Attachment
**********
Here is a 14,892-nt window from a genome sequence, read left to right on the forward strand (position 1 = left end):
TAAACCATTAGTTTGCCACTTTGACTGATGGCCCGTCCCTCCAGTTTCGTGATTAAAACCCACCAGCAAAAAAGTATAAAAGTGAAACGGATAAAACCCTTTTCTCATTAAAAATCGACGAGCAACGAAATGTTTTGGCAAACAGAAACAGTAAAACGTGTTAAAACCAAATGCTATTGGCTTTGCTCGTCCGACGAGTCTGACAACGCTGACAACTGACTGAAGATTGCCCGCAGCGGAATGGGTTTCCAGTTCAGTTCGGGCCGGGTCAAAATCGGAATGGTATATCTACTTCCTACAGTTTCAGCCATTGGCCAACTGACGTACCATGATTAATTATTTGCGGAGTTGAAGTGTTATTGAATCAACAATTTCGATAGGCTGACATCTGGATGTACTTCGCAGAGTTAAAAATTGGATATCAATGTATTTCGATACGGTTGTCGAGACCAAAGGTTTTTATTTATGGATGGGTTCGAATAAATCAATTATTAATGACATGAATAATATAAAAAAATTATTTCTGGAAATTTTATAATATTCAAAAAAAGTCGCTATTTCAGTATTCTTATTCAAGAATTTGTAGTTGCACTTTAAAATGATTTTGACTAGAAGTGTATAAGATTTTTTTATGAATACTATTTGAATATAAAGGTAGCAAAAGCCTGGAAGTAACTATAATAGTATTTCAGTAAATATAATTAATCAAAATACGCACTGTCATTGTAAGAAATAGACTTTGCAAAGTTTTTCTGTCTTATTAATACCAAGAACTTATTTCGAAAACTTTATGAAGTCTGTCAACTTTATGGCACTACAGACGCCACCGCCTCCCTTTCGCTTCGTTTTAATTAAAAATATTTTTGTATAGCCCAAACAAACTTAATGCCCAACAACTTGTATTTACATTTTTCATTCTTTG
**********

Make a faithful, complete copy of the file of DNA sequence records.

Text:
Here is a 14,892-nt window from a genome sequence, read left to right on the forward strand (position 1 = left end):
TAAACCATTAGTTTGCCACTTTGACTGATGGCCCGTCCCTCCAGTTTCGTGATTAAAACCCACCAGCAAAAAAGTATAAAAGTGAAACGGATAAAACCCTTTTCTCATTAAAAATCGACGAGCAACGAAATGTTTTGGCAAACAGAAACAGTAAAACGTGTTAAAACCAAATGCTATTGGCTTTGCTCGTCCGACGAGTCTGACAACGCTGACAACTGACTGAAGATTGCCCGCAGCGGAATGGGTTTCCAGTTCAGTTCGGGCCGGGTCAAAATCGGAATGGTATATCTACTTCCTACAGTTTCAGCCATTGGCCAACTGACGTACCATGATTAATTATTTGCGGAGTTGAAGTGTTATTGAATCAACAATTTCGATAGGCTGACATCTGGATGTACTTCGCAGAGTTAAAAATTGGATATCAATGTATTTCGATACGGTTGTCGAGACCAAAGGTTTTTATTTATGGATGGGTTCGAATAAATCAATTATTAATGACATGAATAATATAAAAAAATTATTTCTGGAAATTTTATAATATTCAAAAAAAGTCGCTATTTCAGTATTCTTATTCAAGAATTTGTAGTTGCACTTTAAAATGATTTTGACTAGAAGTGTATAAGATTTTTTTATGAATACTATTTGAATATAAAGGTAGCAAAAGCCTGGAAGTAACTATAATAGTATTTCAGTAAATATAATTAATCAAAATACGCACTGTCATTGTAAGAAATAGACTTTGCAAAGTTTTTCTGTCTTATTAATACCAAGAACTTATTTCGAAAACTTTATGAAGTCTGTCAACTTTATGGCACTACAGACGCCACCGCCTCCCTTTCGCTTCGTTTTAATTAAAAATATTTTTGTATAGCCCAAACAAACTTAATGCCCAACAACTTGTATTTACATTTTTCATTCTTTG